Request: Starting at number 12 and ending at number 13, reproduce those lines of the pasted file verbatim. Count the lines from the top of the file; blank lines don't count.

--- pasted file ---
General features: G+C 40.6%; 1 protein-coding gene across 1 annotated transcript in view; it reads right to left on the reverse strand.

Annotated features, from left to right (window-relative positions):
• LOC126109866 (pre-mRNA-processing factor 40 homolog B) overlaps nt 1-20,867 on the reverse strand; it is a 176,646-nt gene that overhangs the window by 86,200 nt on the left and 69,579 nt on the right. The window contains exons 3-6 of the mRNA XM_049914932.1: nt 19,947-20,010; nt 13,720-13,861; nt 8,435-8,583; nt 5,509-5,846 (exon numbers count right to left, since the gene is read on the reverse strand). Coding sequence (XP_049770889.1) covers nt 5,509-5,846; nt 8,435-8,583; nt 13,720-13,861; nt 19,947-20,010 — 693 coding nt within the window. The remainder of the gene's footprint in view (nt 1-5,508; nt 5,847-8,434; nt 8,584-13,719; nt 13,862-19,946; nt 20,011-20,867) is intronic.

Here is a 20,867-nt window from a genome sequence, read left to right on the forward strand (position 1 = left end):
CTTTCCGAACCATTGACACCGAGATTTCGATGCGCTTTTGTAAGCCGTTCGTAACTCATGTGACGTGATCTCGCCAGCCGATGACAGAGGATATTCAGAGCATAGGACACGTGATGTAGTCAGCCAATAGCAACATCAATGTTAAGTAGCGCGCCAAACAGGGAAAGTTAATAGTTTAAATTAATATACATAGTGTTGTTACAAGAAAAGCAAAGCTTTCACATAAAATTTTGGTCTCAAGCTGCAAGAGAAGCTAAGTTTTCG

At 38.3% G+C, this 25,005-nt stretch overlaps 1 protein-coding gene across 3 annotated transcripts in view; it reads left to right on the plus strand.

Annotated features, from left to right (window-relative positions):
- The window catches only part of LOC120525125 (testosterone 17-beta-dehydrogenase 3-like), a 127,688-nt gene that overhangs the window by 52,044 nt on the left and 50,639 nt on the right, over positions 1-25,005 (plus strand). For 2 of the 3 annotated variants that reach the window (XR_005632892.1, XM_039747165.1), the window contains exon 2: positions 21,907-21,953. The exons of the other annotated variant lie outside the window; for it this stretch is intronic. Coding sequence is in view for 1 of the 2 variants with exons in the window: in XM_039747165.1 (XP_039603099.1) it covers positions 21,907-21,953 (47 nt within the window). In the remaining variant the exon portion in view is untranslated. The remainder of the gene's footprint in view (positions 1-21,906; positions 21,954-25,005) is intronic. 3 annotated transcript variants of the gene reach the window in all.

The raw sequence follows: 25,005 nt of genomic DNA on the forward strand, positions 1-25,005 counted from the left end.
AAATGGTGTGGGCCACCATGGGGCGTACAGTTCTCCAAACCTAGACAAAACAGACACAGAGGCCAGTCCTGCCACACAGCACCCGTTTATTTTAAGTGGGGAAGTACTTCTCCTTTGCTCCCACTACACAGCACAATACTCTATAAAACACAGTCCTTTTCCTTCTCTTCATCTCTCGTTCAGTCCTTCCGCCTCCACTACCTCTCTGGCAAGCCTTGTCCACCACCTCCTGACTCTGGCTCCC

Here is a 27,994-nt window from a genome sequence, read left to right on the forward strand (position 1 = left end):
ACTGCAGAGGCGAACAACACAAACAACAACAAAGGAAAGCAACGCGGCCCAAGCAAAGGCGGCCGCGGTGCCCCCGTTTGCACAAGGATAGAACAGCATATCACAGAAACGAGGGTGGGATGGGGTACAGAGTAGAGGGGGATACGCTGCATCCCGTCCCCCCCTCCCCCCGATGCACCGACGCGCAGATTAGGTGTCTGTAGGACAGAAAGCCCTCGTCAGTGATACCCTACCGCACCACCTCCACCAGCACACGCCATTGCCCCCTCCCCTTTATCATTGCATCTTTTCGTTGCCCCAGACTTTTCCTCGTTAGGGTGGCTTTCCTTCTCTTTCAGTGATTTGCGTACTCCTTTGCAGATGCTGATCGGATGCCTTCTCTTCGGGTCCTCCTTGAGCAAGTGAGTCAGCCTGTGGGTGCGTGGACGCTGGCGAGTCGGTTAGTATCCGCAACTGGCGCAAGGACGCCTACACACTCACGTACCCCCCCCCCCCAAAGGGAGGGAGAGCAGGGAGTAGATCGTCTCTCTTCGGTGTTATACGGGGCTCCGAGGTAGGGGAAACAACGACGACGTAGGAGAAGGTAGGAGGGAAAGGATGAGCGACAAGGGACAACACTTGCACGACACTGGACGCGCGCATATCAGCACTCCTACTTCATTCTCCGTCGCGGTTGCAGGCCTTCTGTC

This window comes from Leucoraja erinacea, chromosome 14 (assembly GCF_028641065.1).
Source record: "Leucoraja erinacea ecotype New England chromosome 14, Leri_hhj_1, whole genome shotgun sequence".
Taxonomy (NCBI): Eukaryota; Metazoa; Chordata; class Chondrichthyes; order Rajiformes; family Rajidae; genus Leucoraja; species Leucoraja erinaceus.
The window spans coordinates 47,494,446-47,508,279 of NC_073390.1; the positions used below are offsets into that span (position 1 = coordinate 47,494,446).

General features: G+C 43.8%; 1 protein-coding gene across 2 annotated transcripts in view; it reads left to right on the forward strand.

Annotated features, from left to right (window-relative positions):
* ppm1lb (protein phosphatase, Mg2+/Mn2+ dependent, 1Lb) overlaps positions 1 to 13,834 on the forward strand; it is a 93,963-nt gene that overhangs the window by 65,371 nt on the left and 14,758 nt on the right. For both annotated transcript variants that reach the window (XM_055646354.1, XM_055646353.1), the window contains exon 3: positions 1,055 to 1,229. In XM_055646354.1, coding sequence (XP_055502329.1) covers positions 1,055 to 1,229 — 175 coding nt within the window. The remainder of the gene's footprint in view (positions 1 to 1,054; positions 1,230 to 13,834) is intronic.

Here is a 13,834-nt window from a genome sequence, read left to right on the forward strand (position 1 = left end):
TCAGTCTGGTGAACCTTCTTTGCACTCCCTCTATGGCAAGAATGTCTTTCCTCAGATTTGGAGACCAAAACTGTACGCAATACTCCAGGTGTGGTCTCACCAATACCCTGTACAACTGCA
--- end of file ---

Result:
ACTGCAGAGGCGAACAACACAAACAACAACAAAGGAAAGCAACGCGGCCCAAGCAAAGGCGGCCGCGGTGCCCCCGTTTGCACAAGGATAGAACAGCATATCACAGAAACGAGGGTGGGATGGGGTACAGAGTAGAGGGGGATACGCTGCATCCCGTCCCCCCCTCCCCCCGATGCACCGACGCGCAGATTAGGTGTCTGTAGGACAGAAAGCCCTCGTCAGTGATACCCTACCGCACCACCTCCACCAGCACACGCCATTGCCCCCTCCCCTTTATCATTGCATCTTTTCGTTGCCCCAGACTTTTCCTCGTTAGGGTGGCTTTCCTTCTCTTTCAGTGATTTGCGTACTCCTTTGCAGATGCTGATCGGATGCCTTCTCTTCGGGTCCTCCTTGAGCAAGTGAGTCAGCCTGTGGGTGCGTGGACGCTGGCGAGTCGGTTAGTATCCGCAACTGGCGCAAGGACGCCTACACACTCACGTACCCCCCCCCCCCAAAGGGAGGGAGAGCAGGGAGTAGATCGTCTCTCTTCGGTGTTATACGGGGCTCCGAGGTAGGGGAAACAACGACGACGTAGGAGAAGGTAGGAGGGAAAGGATGAGCGACAAGGGACAACACTTGCACGACACTGGACGCGCGCATATCAGCACTCCTACTTCATTCTCCGTCGCGGTTGCAGGCCTTCTGTC

This window comes from Leucoraja erinacea, chromosome 14 (assembly GCF_028641065.1).